Will pellet stoves replace woodstoves?

Wood stove heating with in foreground wood pellets Photo by By Mike Fouque/Shutterstock

A pellet stove can ease the burden of splitting wood while delivering the cheery flames that make cool-weather cottaging so much fun. Pellet stoves burn compressed cylinders of waste sawdust. A stove’s hopper typically holds a 40 lb bag of pellets—enough to heat the average cottage for two or three days during shoulder seasons. Expect to burn a bag per day in the depths of winter. An electric auger feeds pellets into the burn pot more quickly or more slowly depending on the heat output you want. Many models connect to a thermostat and are self-lighting with a built-in electric ignition.

Pellet stove combustion is quite complete thanks to air forced into the fire by an internal blower. No creosote or smoke (except a little at startup) hits the stovepipe. Since pellet stove exhaust gases are cooler than those from a woodstove, pellet stoves don’t necessarily need a chimney—an insulated pipe exiting through a wall can direct exhaust outside. Ongoing maintenance? Each morning, knock the ash out of the burn pot into the bottom of the stove; once a week, empty ash from the stove; once a year, take the stovepipe down, and brush out dry fly ash.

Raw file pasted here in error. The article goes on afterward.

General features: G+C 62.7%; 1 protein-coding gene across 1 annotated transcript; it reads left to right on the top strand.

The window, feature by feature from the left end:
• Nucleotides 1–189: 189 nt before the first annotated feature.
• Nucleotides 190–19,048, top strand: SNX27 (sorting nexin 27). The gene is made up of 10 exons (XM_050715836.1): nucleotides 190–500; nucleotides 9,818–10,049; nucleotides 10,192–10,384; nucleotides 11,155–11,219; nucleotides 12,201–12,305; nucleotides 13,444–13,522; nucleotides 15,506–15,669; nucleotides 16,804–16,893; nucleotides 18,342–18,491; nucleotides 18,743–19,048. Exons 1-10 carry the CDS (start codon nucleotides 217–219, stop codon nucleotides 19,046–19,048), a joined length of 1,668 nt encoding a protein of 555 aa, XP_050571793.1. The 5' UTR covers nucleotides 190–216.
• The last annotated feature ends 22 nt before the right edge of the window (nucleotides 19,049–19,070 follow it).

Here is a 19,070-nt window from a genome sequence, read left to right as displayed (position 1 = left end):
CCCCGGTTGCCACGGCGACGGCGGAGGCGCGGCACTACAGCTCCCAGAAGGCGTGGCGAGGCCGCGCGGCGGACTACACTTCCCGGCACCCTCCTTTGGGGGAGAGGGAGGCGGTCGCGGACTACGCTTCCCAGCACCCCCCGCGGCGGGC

On the downside, pellet stoves need electricity to operate, so they won’t keep you warm during a blackout unless you’ve got backup power. And even the quietest pellet stove combustion and blower fans generate steady background sound that can’t compete with the silent operation of a woodstove.

Pellet stoves
• Environmentally friendly—burns waste sawdust; carbon neutral; no creosote buildup
• Efficient—40 lb bag heats for two or three days in shoulder seasons or a bag per day in winter
• Burning cost—a bag of pellets costs approx. $5 to $7
• No chimney
• Less ongoing maintenance

• Unit cost—about 50 per cent more than a woodstove
• Needs electricity to operate; won’t work in a power outage
• Noise from background fan

• Wood burning smell
• Unit cost—cheaper and more options available
• Operates silently
• Works during a power outage
• Wood more widely available

Firewood needs to be chopped and seasoned before use
• Creosote buildup possible; not as clean burning
• Cost—firewood could cost a couple hundred dollars
each winter
• More complicated installation and chimney access
• Frequent maintenance necessary

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